6. AND Start saving for college
  7. AND Pay off your home early
  8. AND Build wealth and give generously

We decided to split our debt payments to savings in a 3:2 ratio, both on a monthly basis and whenever we find ourselves with "extra" cash at the end of the month. So far it's worked brilliantly, and our debts are almost gone!

So follow the Dave Ramsey plan, or make your own like we did. Whatever way you do it, and wherever you are on the financial independence spectrum, keep at it! 

Tuesday, May 23, 2017

Experiments in Dishes

Guys (and gals), it's happened. The unthinkable. The how-am-I-going-to-get-through-the-week disaster. When I told my daughter (she's almost 5), she said, "OH NO! Mom. That's NO good!"

Yup. Our dishwasher broke.

[Oh, yes. God bless us and our first world problems of earth-shattering proportions. Oh, the agony. Oh, the drama.]

But seriously. Who's gonna do the dishes? Cuz you know I got other stuff going on... work... trim my nails... laundry... facebook... work (did I mention work?)... spending two hours every night begging my children to PLEASE JUST GO TO SLEEP...

When it broke, I immediately jumped in my mind to replacement. Call the appliance store! How soon can they get a delivery here? What color should we get? Do they have a model that also cleans the mess under the table? Do we have enough paper plates to make it through this ordeal?!

Sure, our dishwasher is old. And loud. And not very pretty. But I reminded myself that I probably really truly should look into fixing it. Maybe get another year out of it (or a few?). Clean it up. Make the best of it. And maybe save a few hundred bucks in the process.

Without a doubt, it's nice to have new things. Somehow, it just feels good. Fewer worries. Better efficiency. But also it's a status thing. Like, "Hey, look at me - I can just run out and drop a pretty penny on this luxury appliance at random, just because, even when I don't need to. I have money, and stuff. Pretty stuff. I have arrived."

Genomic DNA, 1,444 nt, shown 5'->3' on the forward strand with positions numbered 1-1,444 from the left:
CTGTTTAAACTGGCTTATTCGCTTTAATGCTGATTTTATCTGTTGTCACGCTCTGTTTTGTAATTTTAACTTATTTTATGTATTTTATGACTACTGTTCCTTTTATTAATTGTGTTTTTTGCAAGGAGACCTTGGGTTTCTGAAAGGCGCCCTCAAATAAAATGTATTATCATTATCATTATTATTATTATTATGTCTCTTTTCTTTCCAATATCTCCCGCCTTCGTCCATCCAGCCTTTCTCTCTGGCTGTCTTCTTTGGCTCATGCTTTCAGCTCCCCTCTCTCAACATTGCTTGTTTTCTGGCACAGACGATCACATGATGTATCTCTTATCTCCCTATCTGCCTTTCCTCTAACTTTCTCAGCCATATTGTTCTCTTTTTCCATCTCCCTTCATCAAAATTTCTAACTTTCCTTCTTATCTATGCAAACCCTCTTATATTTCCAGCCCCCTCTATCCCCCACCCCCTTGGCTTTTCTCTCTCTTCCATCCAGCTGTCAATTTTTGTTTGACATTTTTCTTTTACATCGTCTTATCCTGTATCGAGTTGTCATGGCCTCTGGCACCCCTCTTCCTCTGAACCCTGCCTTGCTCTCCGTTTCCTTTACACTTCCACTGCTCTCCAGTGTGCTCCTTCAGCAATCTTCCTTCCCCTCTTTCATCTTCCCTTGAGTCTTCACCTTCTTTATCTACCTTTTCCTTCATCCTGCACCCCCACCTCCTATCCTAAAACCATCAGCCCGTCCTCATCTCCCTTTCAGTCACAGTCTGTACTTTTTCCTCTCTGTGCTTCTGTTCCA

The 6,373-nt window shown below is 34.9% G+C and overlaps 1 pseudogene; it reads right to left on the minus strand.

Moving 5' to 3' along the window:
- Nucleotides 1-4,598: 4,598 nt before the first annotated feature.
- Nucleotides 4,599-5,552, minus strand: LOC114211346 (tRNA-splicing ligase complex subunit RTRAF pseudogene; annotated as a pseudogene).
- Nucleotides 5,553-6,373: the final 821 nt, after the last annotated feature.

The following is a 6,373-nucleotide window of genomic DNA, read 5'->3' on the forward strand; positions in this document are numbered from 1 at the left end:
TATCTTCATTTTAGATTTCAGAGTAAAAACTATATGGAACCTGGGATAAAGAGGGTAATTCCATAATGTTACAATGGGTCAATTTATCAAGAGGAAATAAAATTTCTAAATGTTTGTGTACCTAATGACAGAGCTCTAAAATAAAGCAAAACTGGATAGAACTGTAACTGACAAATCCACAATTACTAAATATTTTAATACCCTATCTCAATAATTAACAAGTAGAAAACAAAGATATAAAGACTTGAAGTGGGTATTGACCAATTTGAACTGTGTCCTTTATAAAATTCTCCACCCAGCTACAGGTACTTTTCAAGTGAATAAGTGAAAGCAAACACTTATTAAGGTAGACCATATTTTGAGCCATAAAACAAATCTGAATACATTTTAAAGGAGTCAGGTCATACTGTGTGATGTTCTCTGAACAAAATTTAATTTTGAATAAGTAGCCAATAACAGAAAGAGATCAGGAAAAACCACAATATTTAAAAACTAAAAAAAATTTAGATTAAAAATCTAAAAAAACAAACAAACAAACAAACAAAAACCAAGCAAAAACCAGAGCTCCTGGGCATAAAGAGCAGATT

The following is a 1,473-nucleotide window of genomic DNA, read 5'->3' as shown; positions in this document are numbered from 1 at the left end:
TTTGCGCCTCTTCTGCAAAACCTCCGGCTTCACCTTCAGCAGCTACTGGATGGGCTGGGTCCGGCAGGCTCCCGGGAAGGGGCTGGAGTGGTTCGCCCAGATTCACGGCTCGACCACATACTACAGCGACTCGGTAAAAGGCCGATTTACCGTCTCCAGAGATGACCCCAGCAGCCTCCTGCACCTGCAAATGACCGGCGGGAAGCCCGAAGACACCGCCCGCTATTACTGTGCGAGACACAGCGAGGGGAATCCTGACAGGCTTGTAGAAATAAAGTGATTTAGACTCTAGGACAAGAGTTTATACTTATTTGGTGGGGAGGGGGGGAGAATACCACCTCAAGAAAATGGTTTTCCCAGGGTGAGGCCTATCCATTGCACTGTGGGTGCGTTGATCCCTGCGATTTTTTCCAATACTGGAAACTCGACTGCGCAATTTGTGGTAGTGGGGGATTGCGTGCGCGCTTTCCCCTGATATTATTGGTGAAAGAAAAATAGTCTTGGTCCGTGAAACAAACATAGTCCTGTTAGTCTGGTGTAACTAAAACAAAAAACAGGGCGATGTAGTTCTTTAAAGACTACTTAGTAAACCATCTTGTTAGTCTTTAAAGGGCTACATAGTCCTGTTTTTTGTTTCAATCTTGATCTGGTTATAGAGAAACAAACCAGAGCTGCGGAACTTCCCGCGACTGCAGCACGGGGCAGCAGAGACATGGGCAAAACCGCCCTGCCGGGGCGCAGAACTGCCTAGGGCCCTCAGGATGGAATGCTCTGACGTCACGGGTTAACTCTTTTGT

If I really had my way, I'd have a dishwasher (sure - a nice, new one), and just enough dishes to fit in it. So I could take them out when we need to eat, and put them right back in to get washed. "Unloading the Dishwasher" would be a chore of the past!

Not too long ago, we did try an experiment with our dishes. There's a facet of the tiny house community that goes for the one person, one dish lifestyle. One cup, one bowl, one plate, one fork. It's simple, and small. It sounds like a perfect structure for tiny house living.

John (that's my husband) and I decided to give it a go. There are four of us, so we kept four of each item in the cabinet, boxed up the rest and put it in the basement during our one week trial period.

At first, it was great! The clutter in our kitchen almost disappeared immediately. There were no dirty dishes overflowing the sink, the cabinets were neat and tidy and everything had some space around it. Minimalism in action!

And then it was lunch time. But, because we only had four plates, and we used those four plates for breakfast, we now had nothing to eat off of. Now you might not know this, but when a 4 year old and a 2 year old want to eat, they don't fully understand the meaning of the word "wait" or  "I can't right now" or "just give me one more minute..." My kids are good eaters. And they were not about to let the lack of a plate keep them from the agonizing, "MOMMY! is lunch ready YET?!" <repeat> cry.

So we stopped making lunch to do the dishes.

And, by day 2, we decided that we would rather deal with a little clutter and a few more plates to throw in the dishwasher (back in the good ol' days when it was working!) so we could have a little bit more time and attention to give to our kids.

And though I'm sure there are lots of podcasts, blogposts, twitter feeds and facebook messages dedicated to the energy and bodywork and enlightenment and deep connection with your own food source and other positive soul-cleansing you can attain from taking the time to hand-wash each and every one of your own dishes, truly NO ONE in this house was going to miss scrubbing plates, bowls and cups three or four times a day.

The box came up from the basement, and the dirty dishes now pile up. Experiment complete.
The two reasons why I need a dishwasher